A Te Awamutu man who fatally stabbed his former partner and her new boyfriend has been found guilty on both murder charges.
It took a jury of six men and six women more than four hours to deliver the verdicts in the High Court at Rotorua late today.
Jason Reihana, 35, used provocation as a defence to charges of murdering Teresa Gunn and Andrew Grabner at Tauranga on December 11, 2005.
Reihana told the court on Friday that he had intended to kill himself, before he burst in and found his former partner with another man at Ms Gunn's home. A week earlier Ms Gunn had ended her five-year relationship with Reihana by text message.
Summing up to the jury earlier today, Justice Raynor Asher said if they found Reihana was acting under provocation then the stabbings would be manslaughter not murder.
Before the jury's verdicts were read out, Justice Raynor Asher appealed to members of Ms Gunn's and Reihana's families and supporters in the public gallery to refrain from any emotional outbursts.
He said it would be difficult whatever the outcome and urged them to "bear it with stoicism".
"I ask you to maintain the dignity of this court's process."
However, there were audible gasps of relief and tears from Ms Gunn's family.
Her sobbing sister Miriama Kohu, who was living with Ms Gunn at the time of the stabbings, hurried sobbing from the court.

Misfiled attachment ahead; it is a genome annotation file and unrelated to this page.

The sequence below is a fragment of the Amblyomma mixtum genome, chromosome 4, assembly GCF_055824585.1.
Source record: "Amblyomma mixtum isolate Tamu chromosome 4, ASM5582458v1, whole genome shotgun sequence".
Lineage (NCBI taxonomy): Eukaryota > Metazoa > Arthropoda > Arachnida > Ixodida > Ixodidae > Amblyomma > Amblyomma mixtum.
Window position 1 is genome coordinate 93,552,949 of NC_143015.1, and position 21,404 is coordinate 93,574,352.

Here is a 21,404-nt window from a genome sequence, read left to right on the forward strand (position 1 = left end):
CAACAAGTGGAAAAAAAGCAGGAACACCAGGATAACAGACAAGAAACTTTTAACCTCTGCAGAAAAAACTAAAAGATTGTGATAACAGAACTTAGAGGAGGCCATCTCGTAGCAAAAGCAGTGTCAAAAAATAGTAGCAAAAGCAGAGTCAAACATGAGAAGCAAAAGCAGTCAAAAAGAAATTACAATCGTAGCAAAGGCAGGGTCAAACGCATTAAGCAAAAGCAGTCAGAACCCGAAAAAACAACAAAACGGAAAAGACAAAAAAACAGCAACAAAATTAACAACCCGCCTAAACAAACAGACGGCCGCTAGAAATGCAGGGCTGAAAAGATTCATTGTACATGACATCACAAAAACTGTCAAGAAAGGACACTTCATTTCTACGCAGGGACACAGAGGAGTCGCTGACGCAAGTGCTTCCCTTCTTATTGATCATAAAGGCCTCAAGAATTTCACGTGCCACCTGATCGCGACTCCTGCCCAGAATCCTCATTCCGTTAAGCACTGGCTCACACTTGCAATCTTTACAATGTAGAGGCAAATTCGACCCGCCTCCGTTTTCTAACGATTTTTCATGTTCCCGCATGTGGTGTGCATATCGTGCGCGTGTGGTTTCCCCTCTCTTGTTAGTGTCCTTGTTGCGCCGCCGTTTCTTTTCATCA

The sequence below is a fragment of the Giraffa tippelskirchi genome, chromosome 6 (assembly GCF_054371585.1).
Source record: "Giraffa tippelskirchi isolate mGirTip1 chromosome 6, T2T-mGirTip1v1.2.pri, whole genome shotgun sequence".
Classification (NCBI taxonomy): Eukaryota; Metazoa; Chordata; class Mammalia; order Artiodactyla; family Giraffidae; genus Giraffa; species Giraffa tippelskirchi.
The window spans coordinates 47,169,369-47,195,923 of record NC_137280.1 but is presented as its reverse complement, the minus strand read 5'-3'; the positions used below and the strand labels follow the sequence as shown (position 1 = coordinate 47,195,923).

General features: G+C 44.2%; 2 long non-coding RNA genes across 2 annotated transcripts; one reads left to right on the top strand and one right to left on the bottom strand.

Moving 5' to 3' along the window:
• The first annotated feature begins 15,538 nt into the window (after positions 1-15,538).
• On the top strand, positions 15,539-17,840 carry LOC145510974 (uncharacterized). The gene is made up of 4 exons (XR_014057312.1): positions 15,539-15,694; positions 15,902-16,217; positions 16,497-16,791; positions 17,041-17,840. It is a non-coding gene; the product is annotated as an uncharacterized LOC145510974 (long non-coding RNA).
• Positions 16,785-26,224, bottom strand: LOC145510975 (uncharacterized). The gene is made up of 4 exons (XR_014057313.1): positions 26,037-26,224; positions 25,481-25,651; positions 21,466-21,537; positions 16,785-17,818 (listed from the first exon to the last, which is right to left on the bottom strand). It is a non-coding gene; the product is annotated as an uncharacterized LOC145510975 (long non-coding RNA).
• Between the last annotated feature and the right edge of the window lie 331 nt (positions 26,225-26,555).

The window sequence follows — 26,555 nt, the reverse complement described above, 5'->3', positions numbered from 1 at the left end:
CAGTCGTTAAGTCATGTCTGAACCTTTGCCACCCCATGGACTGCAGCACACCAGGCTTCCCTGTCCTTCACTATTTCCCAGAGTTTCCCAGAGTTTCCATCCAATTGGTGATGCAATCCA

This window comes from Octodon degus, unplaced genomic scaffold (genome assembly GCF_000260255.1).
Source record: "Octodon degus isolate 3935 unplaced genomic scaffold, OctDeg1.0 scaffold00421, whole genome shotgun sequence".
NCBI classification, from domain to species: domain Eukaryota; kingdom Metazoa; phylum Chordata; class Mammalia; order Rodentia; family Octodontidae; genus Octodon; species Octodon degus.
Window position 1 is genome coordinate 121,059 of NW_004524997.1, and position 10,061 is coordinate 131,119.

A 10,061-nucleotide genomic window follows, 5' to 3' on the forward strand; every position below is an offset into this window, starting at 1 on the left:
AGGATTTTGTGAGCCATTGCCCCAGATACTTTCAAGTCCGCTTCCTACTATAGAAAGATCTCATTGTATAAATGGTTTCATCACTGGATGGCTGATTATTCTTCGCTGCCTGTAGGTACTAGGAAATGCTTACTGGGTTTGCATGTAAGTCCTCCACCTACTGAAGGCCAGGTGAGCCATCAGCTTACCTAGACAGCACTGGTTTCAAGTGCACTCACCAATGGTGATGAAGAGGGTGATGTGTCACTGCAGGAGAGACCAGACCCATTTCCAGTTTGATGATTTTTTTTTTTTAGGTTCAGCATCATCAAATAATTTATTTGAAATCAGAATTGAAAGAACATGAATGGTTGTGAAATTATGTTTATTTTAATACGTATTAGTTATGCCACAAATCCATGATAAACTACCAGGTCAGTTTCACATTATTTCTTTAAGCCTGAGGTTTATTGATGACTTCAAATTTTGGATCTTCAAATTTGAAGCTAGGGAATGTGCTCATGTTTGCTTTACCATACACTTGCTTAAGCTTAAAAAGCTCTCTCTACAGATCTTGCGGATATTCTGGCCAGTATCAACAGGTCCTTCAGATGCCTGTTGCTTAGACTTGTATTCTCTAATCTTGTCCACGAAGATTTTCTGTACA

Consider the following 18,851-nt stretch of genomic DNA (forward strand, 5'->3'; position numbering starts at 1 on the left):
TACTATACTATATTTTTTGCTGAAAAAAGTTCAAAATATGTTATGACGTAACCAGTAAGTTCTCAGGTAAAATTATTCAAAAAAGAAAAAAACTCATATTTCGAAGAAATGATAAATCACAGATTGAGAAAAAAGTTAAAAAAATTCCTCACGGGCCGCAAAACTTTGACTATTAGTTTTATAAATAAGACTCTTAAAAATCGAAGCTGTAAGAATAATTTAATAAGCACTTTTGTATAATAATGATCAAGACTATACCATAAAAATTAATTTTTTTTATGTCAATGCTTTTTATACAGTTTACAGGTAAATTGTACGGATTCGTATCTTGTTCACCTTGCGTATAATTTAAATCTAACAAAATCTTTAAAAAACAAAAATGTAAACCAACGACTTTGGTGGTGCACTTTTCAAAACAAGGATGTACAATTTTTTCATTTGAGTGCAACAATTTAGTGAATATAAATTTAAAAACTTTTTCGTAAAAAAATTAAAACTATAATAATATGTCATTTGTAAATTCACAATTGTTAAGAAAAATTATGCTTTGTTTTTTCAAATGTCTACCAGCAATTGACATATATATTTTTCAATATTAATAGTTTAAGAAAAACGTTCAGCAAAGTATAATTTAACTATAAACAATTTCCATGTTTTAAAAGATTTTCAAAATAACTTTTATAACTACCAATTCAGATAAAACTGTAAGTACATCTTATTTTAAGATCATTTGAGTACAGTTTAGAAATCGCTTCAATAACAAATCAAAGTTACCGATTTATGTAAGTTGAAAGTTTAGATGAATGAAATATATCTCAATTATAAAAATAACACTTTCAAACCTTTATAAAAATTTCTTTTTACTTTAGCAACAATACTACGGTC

Her partner, Wiki Ngarimu, was also stabbed while trying to protect her and their baby daughter.
At the opening of the trial last Monday Reihana pleaded guilty to a charge of wounding him with intent to cause grievous bodily harm.
The Grabner family from Northland and Auckland were not present at court.
Reihana's parents comforted each other and were consoled by others when the two murder verdicts were read out.
Outside the court, Ms Gunn's father Dave Gunn said: "We are just rapt. It's what we wanted. We would have been very disappointed if they (the jury) had come back with manslaughter."
It had been a "bloody hard" 17 months since the murders, Mr Gunn said.
But despite today's convictions "nothing is going to bring Teresa back".
He said his family had a deal of sympathy for Reihana's parents and sisters.
"It's going to be very hard for them."
Ms Gunn's two young sons were being cared for by Reihana's mother, their grandmother Violet.
"They have lost their mother and now their father," Mr Gunn said.
"Violet is good with them. They seem content and have been getting counselling."
Reihana's parents were too upset to speak to NZPA.
Reihana, who remained impassive while the jury delivered its verdicts, was remanded until June 29 for sentencing.